Caffeine Metabolism and half-life
Cas No. [58-08-2]
Caffeine is metabolized in the liver into three primary
metabolites: paraxanthine (84%), theobromine (12%), and theophylline
Caffeine from coffee or other beverages is absorbed by the stomach
and small intestine within 45 minutes of ingestion and then
distributed throughout all tissues of the body.It is eliminated by
first-order kinetics. Caffeine can also be ingested rectally,
evidenced by the formulation of suppositories of ergotamine tartrate
and caffeine (for the relief of migraine) and chlorobutanol and
caffeine (for the treatment of hyperemesis)
The half-life of caffeine — the time required for the body to
eliminate one-half of the total amount of caffeine — varies widely
among individuals according to such factors as age, liver function,
pregnancy, some concurrent medications, and the level of enzymes in
the liver needed for
caffeine metabolism. In healthy adults,
caffeine's half-life is approximately 4.9 hours. In women taking
oral contraceptives this is increased to 5–10 hours, and in pregnant
women the half-life is roughly 9–11 hours. Caffeine can accumulate
in individuals with severe liver disease, increasing its half-life
up to 96 hours. In infants and young children, the half-life may be
longer than in adults; half-life in a newborn baby may be as long as
30 hours. Other factors such as smoking can shorten caffeine's
half-life. Fluvoxamine reduced the clearance of caffeine by 91.3%,
and prolonged its elimination half-life by 11.4-fold (from 4.9 hours
to 56 hours).
Caffeine is metabolized in the liver by the cytochrome P450 oxidase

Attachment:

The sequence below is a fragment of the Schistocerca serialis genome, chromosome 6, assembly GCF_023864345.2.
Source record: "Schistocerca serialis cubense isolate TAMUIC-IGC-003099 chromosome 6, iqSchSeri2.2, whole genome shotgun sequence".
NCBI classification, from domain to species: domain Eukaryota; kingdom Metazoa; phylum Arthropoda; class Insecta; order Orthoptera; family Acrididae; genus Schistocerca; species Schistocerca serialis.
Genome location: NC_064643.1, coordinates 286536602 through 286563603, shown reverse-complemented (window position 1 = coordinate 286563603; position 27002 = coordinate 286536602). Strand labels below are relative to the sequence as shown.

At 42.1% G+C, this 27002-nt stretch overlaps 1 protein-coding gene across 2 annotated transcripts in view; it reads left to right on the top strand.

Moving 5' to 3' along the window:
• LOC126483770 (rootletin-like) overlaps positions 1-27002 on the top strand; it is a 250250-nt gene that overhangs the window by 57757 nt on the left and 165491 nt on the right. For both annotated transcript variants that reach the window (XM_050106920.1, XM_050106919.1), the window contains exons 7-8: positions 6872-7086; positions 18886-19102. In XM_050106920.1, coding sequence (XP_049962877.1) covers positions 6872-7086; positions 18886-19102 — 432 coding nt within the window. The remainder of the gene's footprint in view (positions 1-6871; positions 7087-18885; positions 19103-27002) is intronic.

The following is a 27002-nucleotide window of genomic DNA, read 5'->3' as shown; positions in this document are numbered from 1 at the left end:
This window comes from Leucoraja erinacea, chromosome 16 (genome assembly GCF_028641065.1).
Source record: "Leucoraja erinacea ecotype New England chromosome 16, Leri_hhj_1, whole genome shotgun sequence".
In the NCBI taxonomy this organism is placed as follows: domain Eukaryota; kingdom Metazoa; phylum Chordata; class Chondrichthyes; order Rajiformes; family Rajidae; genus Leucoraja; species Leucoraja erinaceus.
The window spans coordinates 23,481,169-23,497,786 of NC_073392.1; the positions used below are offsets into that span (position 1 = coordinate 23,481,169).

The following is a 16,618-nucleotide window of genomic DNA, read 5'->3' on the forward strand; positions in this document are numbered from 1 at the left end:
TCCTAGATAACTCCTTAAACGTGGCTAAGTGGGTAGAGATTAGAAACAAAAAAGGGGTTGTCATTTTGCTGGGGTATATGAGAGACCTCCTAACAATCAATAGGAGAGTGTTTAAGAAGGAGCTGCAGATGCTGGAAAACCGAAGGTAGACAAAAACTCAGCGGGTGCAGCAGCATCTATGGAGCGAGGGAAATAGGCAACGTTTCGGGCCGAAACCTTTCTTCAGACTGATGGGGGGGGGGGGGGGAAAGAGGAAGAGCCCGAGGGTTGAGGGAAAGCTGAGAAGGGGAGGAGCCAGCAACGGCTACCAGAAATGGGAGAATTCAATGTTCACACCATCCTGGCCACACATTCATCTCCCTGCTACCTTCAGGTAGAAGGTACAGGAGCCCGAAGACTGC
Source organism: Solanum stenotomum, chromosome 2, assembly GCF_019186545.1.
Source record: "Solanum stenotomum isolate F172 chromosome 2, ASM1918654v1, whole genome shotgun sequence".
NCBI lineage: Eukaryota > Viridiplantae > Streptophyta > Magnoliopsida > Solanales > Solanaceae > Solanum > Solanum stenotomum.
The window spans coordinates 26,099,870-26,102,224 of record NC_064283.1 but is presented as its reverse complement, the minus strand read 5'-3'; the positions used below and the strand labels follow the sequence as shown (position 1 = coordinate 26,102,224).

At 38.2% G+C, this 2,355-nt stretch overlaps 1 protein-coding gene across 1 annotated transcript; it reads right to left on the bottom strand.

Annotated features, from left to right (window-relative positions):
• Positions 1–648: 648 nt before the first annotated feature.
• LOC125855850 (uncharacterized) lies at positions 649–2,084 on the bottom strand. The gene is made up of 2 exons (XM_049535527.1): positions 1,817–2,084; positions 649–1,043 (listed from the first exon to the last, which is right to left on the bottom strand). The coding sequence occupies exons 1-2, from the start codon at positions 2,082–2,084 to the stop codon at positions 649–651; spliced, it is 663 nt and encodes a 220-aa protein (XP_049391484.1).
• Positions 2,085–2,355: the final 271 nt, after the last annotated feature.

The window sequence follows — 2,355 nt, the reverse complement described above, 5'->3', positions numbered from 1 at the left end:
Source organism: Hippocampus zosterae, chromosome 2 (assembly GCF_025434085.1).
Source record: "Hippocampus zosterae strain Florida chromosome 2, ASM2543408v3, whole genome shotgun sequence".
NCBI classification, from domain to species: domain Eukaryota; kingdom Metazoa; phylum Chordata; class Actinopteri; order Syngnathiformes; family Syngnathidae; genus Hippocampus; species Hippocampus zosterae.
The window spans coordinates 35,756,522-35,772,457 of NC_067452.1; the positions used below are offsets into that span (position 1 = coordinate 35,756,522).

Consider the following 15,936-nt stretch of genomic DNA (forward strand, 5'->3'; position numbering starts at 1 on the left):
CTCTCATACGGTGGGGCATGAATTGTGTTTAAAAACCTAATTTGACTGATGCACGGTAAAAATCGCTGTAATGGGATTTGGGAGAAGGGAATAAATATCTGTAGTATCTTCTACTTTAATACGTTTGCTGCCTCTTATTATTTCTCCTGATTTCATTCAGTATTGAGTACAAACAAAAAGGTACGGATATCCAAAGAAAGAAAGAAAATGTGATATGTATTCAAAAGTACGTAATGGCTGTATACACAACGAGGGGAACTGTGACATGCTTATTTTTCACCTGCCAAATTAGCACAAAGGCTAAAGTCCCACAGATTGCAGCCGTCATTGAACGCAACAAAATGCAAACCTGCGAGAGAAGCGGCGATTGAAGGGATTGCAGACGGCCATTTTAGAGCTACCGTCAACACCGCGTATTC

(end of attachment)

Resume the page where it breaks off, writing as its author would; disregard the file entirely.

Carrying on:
enzyme system (specifically, the 1A2 isozyme) into three metabolic
dimethylxanthines, which each have their own effects on the body:
• Paraxanthine (84%): Has the effect of increasing lipolysis,
leading to elevated glycerol and free fatty acid levels in the blood
• Theobromine (12%): Dilates blood vessels and increases urine
volume. Theobromine is also the principal alkaloid in cocoa, and
• Theophylline (4%): Relaxes smooth muscles of the bronchi, and is
used to treat asthma. The therapeutic dose of theophylline, however,
is many times greater than the levels attained from caffeine
Each of these metabolites is further metabolized and then excreted
in the urine.
We all know that one of the most
powerful chemical compounds found in both coffee and tea is
caffeine. Has caffeine become an important part of your daily life?
Did you know
Article : What Is Caffeine?
Caffeine is a drug that is naturally
produced in the leaves and seeds of many plants. It's also produced
artificially and added to certain foods. Caffeine is defined as a
drug because it stimulates the central nervous system, causing
increased alertness. Caffeine gives most people a temporary energy
boost and elevates mood.
Caffeine is in tea, coffee, chocolate, many soft drinks, and pain
relievers and other over-the-counter medications. In its natural
form, caffeine tastes very bitter. But most caffeinated drinks have
gone through enough processing to camouflage the bitter taste.
Teens usually get most of their caffeine from soft drinks and energy
drinks. (In addition to caffeine, these also can have added sugar
and artificial flavors.) Caffeine is not stored in the body, but you
may feel its effects for up to 6 hours.